How Rising Sea Levels Are Influencing Migration
Sat, April 10, 2021

How Rising Sea Levels Are Influencing Migration

The continuing rise of sea levels may influence the migration of a large proportion of the population—making sea-level rise (SLR) the most permanent consequence of climate change, according to a new study review / Photo by: Andrii Zhezhera via 123RF

 

The continuing rise of sea levels may influence the migration of a large proportion of the population—making sea-level rise (SLR) the most permanent consequence of climate change, according to a new study review.

SLR-driven migration is multifaceted, influenced by a variety of factors such as environmental hazards, demography, economy, and social factors. The study says it's these factors that may cause people to migrate from SLR-prone areas, especially if it's the only option they have.

The review comes as environmental change becomes the new normal, marked by an increase of attention to commit and act to address climate change, as well as the international reaction to the rising norm.

Populations at Risk

Since 1900, global sea levels have risen by approximately 0.2 meters, and estimates show it will likely continue to rise as climate change ensues. This puts populations near coastal areas at risk, specifically, those living in the low-elevation coastal zone (LECZ), in the 100-year floodplain (the land predicted to flood during a 100-year storm), and populations residing in areas at risk of selected SLR scenarios.

In the US, 40% of the country's total population currently live in coastal communities predicted to achieve continued growth and development. Because of this, the study says SLR and its hazards are projected to threaten between three million and 43 million people will be threatened by 2100—with up to 13 million facing permanent displacement without adequate protection.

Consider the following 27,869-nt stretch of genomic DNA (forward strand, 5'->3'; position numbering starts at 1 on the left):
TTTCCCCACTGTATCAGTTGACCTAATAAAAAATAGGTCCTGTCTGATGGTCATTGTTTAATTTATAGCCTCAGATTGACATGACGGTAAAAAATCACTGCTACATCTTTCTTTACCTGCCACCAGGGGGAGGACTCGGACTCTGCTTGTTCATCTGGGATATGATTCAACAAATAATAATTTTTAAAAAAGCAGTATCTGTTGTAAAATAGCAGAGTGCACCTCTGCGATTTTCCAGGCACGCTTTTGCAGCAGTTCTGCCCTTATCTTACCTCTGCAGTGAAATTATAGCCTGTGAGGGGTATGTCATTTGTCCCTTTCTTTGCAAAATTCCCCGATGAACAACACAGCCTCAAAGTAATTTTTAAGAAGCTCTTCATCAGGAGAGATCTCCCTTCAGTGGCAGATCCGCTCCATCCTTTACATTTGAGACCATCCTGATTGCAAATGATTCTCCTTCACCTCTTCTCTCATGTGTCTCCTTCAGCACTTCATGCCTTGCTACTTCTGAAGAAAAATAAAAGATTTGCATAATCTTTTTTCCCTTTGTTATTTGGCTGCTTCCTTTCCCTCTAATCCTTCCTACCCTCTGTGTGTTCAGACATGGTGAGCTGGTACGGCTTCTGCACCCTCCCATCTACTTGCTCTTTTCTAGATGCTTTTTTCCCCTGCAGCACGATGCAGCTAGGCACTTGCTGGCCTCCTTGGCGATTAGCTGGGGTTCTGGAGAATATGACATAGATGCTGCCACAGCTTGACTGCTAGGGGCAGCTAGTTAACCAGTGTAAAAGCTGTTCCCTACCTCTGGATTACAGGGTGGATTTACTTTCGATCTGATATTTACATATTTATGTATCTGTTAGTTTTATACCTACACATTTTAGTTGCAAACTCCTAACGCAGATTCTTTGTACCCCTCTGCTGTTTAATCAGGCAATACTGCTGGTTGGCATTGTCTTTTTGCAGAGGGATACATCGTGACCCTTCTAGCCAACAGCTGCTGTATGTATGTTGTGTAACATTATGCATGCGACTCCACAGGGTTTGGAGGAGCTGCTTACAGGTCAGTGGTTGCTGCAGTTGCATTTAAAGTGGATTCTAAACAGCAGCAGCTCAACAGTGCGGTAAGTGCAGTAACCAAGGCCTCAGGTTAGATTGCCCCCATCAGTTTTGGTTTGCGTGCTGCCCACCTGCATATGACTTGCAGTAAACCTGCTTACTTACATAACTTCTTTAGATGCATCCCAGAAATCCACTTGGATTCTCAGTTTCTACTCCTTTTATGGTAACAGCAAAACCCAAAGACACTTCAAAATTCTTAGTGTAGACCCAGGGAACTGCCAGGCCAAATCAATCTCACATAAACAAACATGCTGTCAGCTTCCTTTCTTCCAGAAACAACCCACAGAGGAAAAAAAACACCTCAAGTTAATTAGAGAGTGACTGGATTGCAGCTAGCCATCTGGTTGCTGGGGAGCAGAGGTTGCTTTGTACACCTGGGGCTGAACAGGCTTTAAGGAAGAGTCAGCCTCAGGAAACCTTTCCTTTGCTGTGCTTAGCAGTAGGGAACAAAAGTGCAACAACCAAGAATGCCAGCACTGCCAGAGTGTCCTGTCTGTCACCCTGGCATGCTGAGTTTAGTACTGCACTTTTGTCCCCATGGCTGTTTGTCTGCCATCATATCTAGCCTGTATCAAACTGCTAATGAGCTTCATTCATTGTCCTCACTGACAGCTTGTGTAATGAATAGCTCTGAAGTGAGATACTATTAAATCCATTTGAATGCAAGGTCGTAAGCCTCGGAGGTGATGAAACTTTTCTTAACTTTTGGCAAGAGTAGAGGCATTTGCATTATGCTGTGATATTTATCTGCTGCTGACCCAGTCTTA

Another major SLR hotspot is Bangladesh, putting up to 110 million people at risk of SLR and its associated hazards. The review study cites tidal inundation and storm surge as major hazards, which can "threaten subsistence farmers and fishers living in low-lying delta, interrupting access to freshwater, driving soil salinization and eroding human settlements and arable farmland."

"As 30% of the total cultivatable land of the country lies along the coast, the impacts of salinization on agriculture could undermine food security far beyond the coast and are estimated to displace more than 200,000 people annually," the study adds.

Atoll island nations are also at risk of SLR and its dangers, although they are comparatively fewer compared to those at risk in the US and Bangladesh. Still, SLR forecast is severe for most low-lying nations that the chances of deterritorialization became the focus on the SLR and human migration discourse for many atoll island nations.

Since 1900, global sea levels have risen by approximately 0.2 meters, and estimates show it will likely continue to rise as climate change ensues / Photo by: Steven Heap via 123RF

 

Influences for SLR-Driven Migration

People only have a handful of choices when it comes to escaping SLR-related hazards. While migration is one of those few options, this choice is highly dependent on how the government handles SLR.